New Zealand international goalkeeper Michael Woud believes that the criticism England stopper Jordan Pickford receives is often “difficult to understand".
Woud and Pickford were together at Sunderland between 2015 and 2017 after the Kiwi joined the North East club following a successful trial.
Speaking exclusively to Tribal Football, the 21-year-old described Pickford as a “good guy" who is “not too serious about himself".
“Jordan Pickford is a really good goalkeeper and some of the criticism he gets is difficult to understand. He is a really good guy, he is down to earth and he helped me a lot in my game. He is just a football player that is not too serious about himself and he gave me tips every day. I was lucky to work with him and see him make his Premier League debut and develop over the last few years.
“Sometimes goalkeepers are criticised unfairly but it is the job that we have and that is why you have to trust the coaches you have. It is not an easy position, but that is the life of a football player. There are always people that will criticise you and think you should do better, but it's just part of the job."
While New Zealanders like Chris Wood, Winston Reid and Ryan Nelson have made their mark in the Premier League, the country most famous for its Rugby Union side is not renowned for its footballing prowess.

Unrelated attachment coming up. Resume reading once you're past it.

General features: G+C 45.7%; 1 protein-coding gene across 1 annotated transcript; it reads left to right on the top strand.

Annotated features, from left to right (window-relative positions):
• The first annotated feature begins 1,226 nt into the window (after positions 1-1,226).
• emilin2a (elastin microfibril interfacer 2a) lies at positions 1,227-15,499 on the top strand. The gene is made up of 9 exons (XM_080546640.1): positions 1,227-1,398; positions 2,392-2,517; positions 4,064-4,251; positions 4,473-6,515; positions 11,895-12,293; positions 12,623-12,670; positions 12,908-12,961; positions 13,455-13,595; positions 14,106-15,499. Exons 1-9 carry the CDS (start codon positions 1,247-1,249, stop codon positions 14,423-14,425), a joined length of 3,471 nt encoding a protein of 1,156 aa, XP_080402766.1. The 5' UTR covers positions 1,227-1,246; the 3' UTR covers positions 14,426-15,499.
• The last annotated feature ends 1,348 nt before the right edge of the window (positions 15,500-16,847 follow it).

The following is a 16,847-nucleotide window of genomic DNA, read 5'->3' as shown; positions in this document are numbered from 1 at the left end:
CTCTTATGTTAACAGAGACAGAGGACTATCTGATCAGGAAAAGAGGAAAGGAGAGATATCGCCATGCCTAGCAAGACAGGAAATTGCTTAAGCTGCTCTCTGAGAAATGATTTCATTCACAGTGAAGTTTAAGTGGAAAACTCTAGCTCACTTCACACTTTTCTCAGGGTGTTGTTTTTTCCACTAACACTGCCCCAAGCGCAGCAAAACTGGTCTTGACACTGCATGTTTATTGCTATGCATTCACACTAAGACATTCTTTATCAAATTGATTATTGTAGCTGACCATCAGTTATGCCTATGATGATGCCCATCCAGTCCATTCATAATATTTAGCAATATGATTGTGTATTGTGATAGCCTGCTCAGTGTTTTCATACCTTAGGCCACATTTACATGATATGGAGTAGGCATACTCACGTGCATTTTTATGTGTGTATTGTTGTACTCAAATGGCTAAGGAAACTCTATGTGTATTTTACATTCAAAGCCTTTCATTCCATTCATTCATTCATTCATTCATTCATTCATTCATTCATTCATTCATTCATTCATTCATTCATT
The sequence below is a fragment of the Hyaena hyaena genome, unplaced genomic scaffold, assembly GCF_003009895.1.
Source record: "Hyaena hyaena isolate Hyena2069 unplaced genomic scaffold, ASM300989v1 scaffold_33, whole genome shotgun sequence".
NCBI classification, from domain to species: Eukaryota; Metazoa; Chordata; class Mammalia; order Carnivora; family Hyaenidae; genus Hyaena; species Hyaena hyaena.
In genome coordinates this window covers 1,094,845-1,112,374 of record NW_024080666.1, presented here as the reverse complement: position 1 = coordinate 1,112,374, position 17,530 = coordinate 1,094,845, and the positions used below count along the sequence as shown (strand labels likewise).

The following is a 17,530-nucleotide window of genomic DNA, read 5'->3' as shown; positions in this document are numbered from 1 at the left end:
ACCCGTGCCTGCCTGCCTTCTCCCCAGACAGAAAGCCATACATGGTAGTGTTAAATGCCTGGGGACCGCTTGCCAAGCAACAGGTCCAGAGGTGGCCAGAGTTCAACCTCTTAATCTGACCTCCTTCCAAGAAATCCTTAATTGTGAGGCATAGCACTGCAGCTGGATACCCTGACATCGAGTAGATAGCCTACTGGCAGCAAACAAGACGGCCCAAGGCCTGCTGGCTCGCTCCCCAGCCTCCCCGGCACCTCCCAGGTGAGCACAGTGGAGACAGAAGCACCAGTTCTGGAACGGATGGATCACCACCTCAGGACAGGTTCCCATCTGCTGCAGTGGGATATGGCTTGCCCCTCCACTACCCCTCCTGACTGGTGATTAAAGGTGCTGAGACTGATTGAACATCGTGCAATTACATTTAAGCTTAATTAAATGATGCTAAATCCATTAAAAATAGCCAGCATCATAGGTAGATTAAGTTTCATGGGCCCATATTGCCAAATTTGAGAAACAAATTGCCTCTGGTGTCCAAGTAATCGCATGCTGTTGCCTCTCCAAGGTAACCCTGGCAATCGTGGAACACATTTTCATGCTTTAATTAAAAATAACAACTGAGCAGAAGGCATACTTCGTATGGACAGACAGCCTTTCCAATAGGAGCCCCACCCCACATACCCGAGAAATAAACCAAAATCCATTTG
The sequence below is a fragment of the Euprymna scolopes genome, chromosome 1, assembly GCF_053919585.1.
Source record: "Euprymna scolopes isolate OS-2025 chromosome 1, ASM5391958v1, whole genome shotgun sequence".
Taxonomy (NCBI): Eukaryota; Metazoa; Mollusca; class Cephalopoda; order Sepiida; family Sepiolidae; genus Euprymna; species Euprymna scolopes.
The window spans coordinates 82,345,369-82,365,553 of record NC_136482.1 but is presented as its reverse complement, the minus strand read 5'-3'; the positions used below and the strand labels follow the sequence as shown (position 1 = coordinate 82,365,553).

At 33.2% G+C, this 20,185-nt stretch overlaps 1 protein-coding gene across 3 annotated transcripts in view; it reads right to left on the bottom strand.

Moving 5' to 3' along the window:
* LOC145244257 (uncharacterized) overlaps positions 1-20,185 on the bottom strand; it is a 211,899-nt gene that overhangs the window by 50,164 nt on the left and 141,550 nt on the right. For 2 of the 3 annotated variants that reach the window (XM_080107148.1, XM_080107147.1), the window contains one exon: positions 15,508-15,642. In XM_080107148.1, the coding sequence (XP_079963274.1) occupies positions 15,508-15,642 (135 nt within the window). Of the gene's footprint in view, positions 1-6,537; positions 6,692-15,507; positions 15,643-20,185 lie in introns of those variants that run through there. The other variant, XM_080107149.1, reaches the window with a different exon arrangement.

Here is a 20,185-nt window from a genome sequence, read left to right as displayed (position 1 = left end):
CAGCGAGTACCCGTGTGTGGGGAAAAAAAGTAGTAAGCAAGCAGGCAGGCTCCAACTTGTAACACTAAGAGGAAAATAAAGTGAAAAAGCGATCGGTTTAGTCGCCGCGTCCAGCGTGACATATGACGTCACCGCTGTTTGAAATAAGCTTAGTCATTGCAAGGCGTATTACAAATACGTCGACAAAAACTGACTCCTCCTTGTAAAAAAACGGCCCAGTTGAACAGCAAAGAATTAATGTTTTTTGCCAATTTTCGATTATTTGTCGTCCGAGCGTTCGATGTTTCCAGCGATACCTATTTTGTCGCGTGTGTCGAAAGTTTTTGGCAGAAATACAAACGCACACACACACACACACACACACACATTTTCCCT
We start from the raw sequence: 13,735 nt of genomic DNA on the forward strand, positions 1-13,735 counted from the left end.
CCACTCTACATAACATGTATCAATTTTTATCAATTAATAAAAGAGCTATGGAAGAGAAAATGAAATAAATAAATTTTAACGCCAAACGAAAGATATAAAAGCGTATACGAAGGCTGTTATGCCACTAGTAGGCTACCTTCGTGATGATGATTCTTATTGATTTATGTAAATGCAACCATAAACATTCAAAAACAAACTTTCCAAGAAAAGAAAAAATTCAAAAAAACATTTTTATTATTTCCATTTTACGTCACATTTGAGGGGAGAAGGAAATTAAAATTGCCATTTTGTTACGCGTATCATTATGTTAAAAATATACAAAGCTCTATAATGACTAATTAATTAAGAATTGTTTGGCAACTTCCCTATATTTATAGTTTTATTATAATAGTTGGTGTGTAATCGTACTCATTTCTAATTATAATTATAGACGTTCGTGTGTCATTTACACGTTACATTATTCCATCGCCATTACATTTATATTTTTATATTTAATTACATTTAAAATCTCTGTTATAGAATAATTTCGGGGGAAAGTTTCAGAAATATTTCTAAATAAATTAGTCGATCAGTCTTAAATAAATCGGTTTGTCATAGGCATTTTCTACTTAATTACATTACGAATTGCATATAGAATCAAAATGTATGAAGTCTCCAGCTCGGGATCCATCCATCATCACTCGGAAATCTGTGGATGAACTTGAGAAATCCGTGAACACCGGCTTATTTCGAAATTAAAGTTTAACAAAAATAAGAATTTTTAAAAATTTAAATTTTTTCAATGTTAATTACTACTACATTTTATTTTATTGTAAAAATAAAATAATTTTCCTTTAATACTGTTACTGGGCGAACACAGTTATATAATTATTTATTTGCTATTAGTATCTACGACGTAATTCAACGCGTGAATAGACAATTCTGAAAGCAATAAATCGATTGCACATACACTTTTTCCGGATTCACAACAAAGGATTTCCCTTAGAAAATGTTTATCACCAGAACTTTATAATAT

As a young player, Woud acknowledged that going to Europe was his best chance of making it as a professional and he was spotted by Sunderland while playing at a tournament in Manchester.
“I went to tournament in Manchester called Nike Cup around five years ago with a team from New Zealand, and I got scouted by Sunderland and went on trial," he explained.
“They were happy with me and I signed as a 16-year-old. I had three years there before making the move to Willem. Sunderland is a massive club and they were in the Premier League at the time with some great players. It is sad to see where they are now, but it was great to be there. I trained with Pickford and I learned a lot. It is good being in an environment like that, but you need to know the time to move on and as a goalkeeper the most important thing is to play games. I really enjoyed my time there and I am sure they can get back to the top."
Unfortunately for many young players, the cutthroat nature of the Premier League means that managers often lean on their more experienced campaigners.
It was this, Woud explained, that prompted him to move to the Netherlands in 2018.
“It comes down to opportunities," he said.
“For me, I was not going to accept sitting around at 22 or 23, just not playing, earning good money but not the opportunity to perform. It is difficult to give young players opportunities at a big club like Sunderland, especially goalkeepers. It is the cycle of football and when there are offers they sometimes have to let the players go if the situation is right."